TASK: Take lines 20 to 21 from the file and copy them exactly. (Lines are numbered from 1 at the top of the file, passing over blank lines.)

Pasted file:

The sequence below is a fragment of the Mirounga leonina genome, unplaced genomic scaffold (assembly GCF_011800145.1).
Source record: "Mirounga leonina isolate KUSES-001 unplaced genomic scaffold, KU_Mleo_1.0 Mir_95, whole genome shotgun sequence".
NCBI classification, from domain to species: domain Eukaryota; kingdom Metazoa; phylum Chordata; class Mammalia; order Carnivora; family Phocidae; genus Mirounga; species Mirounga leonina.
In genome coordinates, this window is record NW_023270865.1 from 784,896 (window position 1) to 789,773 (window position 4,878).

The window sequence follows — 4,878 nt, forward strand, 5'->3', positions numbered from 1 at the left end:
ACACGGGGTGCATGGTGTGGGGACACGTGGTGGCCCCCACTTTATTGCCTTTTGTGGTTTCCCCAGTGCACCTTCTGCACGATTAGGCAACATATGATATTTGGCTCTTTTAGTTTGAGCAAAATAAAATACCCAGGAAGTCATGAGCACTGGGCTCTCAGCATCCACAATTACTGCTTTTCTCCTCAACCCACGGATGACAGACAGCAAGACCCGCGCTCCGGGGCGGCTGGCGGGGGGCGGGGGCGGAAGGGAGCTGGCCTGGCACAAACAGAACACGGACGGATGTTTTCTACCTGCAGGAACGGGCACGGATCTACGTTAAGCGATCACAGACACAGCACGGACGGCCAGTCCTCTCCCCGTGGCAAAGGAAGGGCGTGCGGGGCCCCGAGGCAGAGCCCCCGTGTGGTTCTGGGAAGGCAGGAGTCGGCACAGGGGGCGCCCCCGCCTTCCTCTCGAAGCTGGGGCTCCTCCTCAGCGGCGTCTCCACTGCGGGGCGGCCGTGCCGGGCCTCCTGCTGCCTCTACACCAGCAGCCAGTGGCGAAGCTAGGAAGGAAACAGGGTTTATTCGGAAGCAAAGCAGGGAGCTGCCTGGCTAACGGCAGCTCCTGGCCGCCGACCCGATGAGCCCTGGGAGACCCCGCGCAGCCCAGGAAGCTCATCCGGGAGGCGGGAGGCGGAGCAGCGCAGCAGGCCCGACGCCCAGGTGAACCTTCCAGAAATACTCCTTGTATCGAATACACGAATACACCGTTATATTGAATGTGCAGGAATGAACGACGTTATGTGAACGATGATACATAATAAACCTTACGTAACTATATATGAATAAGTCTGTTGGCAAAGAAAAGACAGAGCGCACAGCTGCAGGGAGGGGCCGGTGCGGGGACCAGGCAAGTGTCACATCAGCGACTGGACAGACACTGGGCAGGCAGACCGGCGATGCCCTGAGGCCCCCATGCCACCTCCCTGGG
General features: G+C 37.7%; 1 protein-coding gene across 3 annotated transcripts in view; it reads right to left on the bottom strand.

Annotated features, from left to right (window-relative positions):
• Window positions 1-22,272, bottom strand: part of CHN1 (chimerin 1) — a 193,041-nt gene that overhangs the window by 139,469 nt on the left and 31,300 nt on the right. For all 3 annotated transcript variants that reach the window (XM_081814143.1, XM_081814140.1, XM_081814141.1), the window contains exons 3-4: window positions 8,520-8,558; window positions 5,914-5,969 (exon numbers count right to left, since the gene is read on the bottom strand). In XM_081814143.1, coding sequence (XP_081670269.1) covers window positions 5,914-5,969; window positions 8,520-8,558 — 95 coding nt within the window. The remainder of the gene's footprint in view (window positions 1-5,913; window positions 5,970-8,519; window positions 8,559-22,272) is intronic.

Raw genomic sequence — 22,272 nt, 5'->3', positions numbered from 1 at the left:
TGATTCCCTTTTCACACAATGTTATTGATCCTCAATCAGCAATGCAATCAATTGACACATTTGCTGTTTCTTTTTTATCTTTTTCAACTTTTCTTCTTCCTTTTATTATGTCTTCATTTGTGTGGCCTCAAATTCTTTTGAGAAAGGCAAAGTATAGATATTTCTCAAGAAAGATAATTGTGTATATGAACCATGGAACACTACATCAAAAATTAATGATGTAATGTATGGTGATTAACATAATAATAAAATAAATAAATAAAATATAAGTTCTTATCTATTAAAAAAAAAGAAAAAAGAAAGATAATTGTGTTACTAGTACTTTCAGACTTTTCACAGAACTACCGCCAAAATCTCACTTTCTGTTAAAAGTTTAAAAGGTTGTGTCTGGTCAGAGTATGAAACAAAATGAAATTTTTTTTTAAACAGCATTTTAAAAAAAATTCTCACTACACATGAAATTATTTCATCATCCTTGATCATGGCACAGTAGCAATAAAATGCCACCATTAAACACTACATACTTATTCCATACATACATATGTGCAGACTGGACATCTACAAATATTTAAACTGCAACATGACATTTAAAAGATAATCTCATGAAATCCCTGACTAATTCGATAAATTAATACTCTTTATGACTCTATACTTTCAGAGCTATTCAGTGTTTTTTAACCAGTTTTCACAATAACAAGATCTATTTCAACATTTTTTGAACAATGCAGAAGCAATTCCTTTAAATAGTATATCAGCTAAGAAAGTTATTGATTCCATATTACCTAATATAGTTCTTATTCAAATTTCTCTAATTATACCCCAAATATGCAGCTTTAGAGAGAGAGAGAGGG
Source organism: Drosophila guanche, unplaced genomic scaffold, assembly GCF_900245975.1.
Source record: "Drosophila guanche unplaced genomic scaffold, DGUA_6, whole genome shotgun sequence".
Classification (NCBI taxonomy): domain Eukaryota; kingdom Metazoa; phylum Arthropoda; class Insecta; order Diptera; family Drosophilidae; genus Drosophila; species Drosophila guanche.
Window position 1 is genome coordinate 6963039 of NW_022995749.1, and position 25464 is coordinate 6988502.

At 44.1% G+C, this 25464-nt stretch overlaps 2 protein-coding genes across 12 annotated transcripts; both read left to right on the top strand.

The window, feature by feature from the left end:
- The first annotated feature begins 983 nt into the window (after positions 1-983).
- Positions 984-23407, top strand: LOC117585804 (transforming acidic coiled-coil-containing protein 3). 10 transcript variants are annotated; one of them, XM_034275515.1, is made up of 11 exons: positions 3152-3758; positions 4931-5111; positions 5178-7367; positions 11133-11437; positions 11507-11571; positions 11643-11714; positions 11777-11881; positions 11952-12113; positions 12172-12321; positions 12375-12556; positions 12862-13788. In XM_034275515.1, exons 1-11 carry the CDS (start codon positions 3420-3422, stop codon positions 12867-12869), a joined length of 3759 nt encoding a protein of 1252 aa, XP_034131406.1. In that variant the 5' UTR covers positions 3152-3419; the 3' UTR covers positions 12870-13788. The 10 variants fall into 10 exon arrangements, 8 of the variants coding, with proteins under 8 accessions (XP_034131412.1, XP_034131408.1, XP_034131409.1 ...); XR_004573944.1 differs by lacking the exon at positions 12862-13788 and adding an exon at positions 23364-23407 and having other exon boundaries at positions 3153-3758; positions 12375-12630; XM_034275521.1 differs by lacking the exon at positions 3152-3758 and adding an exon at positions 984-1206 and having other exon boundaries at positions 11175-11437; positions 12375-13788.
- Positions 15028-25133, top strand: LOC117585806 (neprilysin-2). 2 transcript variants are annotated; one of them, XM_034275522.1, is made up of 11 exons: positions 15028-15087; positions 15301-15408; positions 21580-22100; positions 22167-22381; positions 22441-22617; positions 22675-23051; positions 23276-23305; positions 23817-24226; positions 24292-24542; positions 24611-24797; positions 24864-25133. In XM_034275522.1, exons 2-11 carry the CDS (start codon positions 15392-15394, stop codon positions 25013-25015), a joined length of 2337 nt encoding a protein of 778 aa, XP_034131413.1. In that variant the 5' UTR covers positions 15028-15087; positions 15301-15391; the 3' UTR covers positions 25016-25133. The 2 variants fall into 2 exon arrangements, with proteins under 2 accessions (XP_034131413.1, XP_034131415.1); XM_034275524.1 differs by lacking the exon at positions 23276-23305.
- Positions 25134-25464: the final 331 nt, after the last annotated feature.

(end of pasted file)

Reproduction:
- Positions 15028-25133, top strand: LOC117585806 (neprilysin-2). 2 transcript variants are annotated; one of them, XM_034275522.1, is made up of 11 exons: positions 15028-15087; positions 15301-15408; positions 21580-22100; positions 22167-22381; positions 22441-22617; positions 22675-23051; positions 23276-23305; positions 23817-24226; positions 24292-24542; positions 24611-24797; positions 24864-25133. In XM_034275522.1, exons 2-11 carry the CDS (start codon positions 15392-15394, stop codon positions 25013-25015), a joined length of 2337 nt encoding a protein of 778 aa, XP_034131413.1. In that variant the 5' UTR covers positions 15028-15087; positions 15301-15391; the 3' UTR covers positions 25016-25133. The 2 variants fall into 2 exon arrangements, with proteins under 2 accessions (XP_034131413.1, XP_034131415.1); XM_034275524.1 differs by lacking the exon at positions 23276-23305.
- Positions 25134-25464: the final 331 nt, after the last annotated feature.